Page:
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Pengelolaan Kasus:

Cutaneous Changes in Venous and Lymphatic Insufficiency

Chronic Venous Disease: chronic disease of the peripheral veins includes a spectrum of diseases from edema and
tenderness to venous ulceration.

Risk factors for chronic venous disease include heredity, age, female sex, obesity, pregnancy, prolonged standing
and greater height.

Etiology and Pathogenesis

Venous ulcers occur after failure of the calf muscle pump. The heart pumps blood down to the foot; the calf muscle
pump (when standing) returns venous blood to the heart. Venous blood from the skin and subcutis collects in the
superficial venous systems including the greater and lesser saphenous veins and its tributaries, moves through the
fascia in a series of perforating or communicating veins and fills the muscle enveloped deep vein system.
With muscle contraction, the deep veins are compressed; one way valves in the deep system allow the now high
pressure flow to move against gravity and one way valves in the perforators close to prevent pressure injury in the
skin. In all patients with venous disease there is failure of these one way valves and this can result in vericose veins.
The severity of venous disease is influenced by the number and distribution of incompetent valves and is worsened
by any impairment of leg muscle function.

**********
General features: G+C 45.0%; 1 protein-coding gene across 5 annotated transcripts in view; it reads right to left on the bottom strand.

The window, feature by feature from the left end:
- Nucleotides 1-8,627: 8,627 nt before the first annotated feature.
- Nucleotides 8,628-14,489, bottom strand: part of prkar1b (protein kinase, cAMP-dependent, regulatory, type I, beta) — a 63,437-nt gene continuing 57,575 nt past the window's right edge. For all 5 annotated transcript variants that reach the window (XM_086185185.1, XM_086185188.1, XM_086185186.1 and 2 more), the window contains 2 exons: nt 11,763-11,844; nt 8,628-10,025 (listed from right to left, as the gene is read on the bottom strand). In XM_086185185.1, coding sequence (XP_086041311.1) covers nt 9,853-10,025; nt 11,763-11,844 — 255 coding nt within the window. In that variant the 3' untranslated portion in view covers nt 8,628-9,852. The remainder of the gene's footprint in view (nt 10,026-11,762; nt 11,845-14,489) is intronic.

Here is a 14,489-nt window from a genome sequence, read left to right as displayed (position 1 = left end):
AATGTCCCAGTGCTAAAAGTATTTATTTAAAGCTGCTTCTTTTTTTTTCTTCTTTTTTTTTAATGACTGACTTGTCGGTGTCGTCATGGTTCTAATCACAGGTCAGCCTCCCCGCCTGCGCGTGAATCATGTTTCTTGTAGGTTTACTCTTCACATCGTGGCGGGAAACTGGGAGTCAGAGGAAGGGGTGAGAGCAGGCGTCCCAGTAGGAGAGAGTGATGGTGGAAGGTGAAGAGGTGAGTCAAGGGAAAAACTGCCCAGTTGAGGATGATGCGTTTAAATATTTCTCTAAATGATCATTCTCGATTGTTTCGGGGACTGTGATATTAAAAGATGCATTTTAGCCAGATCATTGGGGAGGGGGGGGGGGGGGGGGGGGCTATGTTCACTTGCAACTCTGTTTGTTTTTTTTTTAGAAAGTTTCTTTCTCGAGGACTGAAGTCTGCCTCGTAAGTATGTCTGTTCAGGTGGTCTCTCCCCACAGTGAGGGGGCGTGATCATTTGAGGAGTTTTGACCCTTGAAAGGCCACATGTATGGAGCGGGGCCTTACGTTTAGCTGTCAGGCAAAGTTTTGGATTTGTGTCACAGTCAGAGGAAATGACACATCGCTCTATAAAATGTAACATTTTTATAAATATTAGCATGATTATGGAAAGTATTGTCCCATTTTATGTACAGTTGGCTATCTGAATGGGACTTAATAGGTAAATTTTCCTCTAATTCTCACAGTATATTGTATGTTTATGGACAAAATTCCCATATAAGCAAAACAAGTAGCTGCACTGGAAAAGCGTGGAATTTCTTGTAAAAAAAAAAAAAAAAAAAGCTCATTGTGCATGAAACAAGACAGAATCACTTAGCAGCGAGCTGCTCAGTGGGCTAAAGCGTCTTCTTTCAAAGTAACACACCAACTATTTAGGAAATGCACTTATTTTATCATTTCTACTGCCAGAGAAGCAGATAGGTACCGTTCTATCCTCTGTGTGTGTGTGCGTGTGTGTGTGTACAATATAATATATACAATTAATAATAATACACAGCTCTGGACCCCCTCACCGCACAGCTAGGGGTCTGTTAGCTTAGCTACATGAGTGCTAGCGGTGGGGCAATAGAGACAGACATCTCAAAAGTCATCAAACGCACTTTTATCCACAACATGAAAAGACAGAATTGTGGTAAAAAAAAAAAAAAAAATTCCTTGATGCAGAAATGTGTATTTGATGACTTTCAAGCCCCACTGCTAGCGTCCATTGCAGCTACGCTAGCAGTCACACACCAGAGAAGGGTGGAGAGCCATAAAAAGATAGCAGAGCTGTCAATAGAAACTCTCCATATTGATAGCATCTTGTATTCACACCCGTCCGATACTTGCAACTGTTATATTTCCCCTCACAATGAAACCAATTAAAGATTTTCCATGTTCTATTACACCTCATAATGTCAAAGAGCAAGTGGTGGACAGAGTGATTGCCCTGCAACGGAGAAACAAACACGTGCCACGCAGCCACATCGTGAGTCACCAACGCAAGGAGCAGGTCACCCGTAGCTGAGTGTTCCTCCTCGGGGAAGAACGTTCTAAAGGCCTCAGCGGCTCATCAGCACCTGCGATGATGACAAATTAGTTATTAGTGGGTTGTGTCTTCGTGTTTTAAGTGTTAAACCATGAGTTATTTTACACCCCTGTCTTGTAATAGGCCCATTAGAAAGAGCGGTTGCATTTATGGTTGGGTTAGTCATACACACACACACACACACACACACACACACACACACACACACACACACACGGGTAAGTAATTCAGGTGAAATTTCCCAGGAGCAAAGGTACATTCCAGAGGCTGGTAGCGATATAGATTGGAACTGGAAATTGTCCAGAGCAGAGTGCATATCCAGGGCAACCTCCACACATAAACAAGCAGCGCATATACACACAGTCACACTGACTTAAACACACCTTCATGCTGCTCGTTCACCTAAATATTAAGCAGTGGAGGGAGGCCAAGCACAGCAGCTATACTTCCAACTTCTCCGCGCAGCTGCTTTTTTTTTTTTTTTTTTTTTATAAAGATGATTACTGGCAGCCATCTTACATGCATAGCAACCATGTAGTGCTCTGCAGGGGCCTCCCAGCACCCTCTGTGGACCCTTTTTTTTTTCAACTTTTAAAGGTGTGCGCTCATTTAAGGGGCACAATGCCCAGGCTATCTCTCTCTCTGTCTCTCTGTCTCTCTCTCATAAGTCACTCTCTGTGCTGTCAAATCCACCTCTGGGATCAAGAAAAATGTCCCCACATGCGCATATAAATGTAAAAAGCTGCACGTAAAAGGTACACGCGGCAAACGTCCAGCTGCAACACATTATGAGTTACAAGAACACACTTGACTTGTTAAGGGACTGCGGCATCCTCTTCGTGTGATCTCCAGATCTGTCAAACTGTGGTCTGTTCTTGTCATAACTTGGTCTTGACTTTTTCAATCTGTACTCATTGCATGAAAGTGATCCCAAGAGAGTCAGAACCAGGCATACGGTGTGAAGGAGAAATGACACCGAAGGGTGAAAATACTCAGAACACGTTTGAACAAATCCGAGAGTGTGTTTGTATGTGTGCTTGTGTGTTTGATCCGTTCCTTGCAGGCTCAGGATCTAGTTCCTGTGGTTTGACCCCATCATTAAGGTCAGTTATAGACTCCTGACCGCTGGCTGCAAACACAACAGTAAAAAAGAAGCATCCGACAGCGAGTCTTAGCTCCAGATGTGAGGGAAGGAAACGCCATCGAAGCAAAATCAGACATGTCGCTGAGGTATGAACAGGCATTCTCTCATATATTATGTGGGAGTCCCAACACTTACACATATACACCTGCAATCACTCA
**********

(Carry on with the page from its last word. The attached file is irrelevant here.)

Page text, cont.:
Any obstruction to venous return (thrombosis, radiation fibrosis, etc) or elevation of tight artrial pressure
(pulmonary hypertension, heart failure) further compromises venous return. The most commmon cause of valvular
failure is thrombosis. The nidus for venous thrombosis is typically the valve cusp, and when the thrombus is lysed by
plasmin, valve function is often lost as well. Calf muscle pump failure after deep venous thrombosis (DVT) is often
referred to as post phlebitic syndrome.

Once valves fail, especially those in the perforators, high pressure blood in the deep system reflexes into the
unsupported veins of the skin, leading to soft tissue injury, inflammation and eventually fibrosis as the subcutaneous
fat is replaced by scsar in a processed described by the term lipodermatosclerosis.

Cutaneous lesions: Once there is venous valvular failure, a rather predictable series of changes occur in the skin. The
earliest physical finding is soft tissue tenderness, even of normal appearing skin, discovered when checking for the
presence of edema by palpation. Its association with other cutaneous signs of chronic venous disease is common.

The soft tissue injury that precedes ulceration begins in the subcutis and visible changes may not appear for some
time. Frequently one notes the appearence of petechial lesions, which have the appearence of cayenne pepper
sprinkled about. As the hemoglobin in the petechial lesions breaks down, the iron remains in the skin as hemosiderin
and may lead to visible discoloration.

Stasis dermatitis: characterized by erythema, scaling, pruritus, erosions, oozing, crusting and occasional vesicles may
occur during any stage of chronic venous insufficiency. It typically occurs in the medial supramaleolar region where
microangiopathy is most intense. Over time, the lesions will lichenify.